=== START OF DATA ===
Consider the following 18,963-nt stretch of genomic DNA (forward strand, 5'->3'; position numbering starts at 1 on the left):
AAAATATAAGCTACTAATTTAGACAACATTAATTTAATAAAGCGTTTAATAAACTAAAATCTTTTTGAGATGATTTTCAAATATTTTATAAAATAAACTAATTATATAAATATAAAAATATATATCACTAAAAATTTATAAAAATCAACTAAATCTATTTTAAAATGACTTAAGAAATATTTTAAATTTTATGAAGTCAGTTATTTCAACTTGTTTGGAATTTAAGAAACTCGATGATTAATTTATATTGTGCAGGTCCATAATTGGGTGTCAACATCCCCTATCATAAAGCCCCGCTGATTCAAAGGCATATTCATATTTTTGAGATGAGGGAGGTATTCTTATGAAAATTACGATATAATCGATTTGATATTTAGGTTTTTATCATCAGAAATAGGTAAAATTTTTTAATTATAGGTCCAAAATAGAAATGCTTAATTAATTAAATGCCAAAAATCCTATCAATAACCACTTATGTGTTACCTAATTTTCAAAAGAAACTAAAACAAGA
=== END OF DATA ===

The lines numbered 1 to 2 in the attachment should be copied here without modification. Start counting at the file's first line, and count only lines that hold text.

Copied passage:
Consider the following 18,963-nt stretch of genomic DNA (forward strand, 5'->3'; position numbering starts at 1 on the left):
AAAATATAAGCTACTAATTTAGACAACATTAATTTAATAAAGCGTTTAATAAACTAAAATCTTTTTGAGATGATTTTCAAATATTTTATAAAATAAACTAATTATATAAATATAAAAATATATATCACTAAAAATTTATAAAAATCAACTAAATCTATTTTAAAATGACTTAAGAAATATTTTAAATTTTATGAAGTCAGTTATTTCAACTTGTTTGGAATTTAAGAAACTCGATGATTAATTTATATTGTGCAGGTCCATAATTGGGTGTCAACATCCCCTATCATAAAGCCCCGCTGATTCAAAGGCATATTCATATTTTTGAGATGAGGGAGGTATTCTTATGAAAATTACGATATAATCGATTTGATATTTAGGTTTTTATCATCAGAAATAGGTAAAATTTTTTAATTATAGGTCCAAAATAGAAATGCTTAATTAATTAAATGCCAAAAATCCTATCAATAACCACTTATGTGTTACCTAATTTTCAAAAGAAACTAAAACAAGA